With signs sporting slogans such as “MLG Let us go to school” and “Down with Zoom up with school” and chanting “Let us go back to school,” a group of about 25 students and adults gathered Wednesday morning to protest the continued closure of schools in Roswell.
The group marched around the block of the Roswell Independent School District office at 300 N. Kentucky Ave. and stood on the northeast corner cheering at drivers who honked in support. They ended their protest after about half an hour with some chants outside the gated entrance to the district’s office.
Emily Grant, an organizer of the protest, said the goal was to send a message to Santa Fe rather than to RISD officials.
“I feel like our voice isn’t being heard in Santa Fe. I just feel like we need more communication. What’s the next step? Can we start doing small teacher-to-student ratios, start that phasing-in process?” she said.
“We’re going to have to live with this virus and we can’t let it stop our kids’ education. New Mexico is 50th in education and this is only going to put us down further,” she said.
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The state has set as its gating criteria for allowing schools in a county to start the hybrid model of learning at a test positivity rate of 5% or less and a daily average of eight or fewer new cases of COVID-19 per 100,000 people over a two-week average. Elementary grades would be allowed in the hybrid model first, with higher grades being phased in.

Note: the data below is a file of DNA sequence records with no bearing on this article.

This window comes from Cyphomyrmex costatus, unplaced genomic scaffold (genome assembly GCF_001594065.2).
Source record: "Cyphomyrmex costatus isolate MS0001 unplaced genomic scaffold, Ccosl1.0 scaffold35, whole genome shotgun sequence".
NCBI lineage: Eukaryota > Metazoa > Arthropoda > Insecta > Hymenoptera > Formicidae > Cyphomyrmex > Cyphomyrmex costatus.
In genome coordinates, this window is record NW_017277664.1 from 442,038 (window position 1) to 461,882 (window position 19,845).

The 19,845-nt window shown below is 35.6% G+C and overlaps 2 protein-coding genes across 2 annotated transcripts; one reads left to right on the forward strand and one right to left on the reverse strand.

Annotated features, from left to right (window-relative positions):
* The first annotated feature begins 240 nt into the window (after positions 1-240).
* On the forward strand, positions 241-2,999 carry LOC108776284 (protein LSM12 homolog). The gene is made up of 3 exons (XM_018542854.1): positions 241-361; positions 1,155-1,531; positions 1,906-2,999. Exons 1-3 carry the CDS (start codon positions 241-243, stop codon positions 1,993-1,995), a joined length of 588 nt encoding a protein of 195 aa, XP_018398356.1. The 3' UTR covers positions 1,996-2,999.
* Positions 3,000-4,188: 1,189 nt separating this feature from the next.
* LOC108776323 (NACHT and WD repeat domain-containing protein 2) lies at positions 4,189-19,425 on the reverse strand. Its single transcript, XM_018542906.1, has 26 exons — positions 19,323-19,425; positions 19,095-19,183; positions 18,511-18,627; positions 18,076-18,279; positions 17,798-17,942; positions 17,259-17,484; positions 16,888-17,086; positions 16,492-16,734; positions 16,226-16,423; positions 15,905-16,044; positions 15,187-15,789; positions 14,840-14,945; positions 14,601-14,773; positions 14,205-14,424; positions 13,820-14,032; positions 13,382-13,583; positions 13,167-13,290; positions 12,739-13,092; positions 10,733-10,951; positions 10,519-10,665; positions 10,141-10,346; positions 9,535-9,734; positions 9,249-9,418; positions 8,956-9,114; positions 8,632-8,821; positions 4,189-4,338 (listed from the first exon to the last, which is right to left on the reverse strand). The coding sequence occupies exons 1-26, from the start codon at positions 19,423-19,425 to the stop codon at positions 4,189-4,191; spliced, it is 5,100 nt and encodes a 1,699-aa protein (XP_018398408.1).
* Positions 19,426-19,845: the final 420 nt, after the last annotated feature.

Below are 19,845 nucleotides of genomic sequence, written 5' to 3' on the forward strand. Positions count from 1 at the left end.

Chaves County’s two-week average is 22.7 new cases per 100,000 people and a test positivity rate of 6.7% for the two-week period of Sept. 15 to 28. That is down from the previous period, but still in the “red zone” above the state’s criteria.
Grant said that while her two children are struggling with remote learning, she wanted to speak for those who faced even greater difficulty than her family. She and her husband alternate taking their fourth-grader and kindergartner to work with them for their remote learning.
“I’m doing this for the kids who don’t have parents at home supporting them or parents that can’t take them to work and they’re home by themselves,” she said.
“There are so many kids who rely on the school for meals and welfare checks and for someone who cares. I feel like school is the safest place for them,” she said.
Grant and others said they might get together for protests in the future as well.
“We really want the governor to see us down in southeastern New Mexico. We kind of feel like we’re not being treated fairly,” she said.
City/RISD reporter Juno Ogle can be reached at 575-622-7710, ext. 205, or email@example.com.
To keep up with local coverage of the coronavirus, go to rdrnews.com/category/news/covid-19-situation/.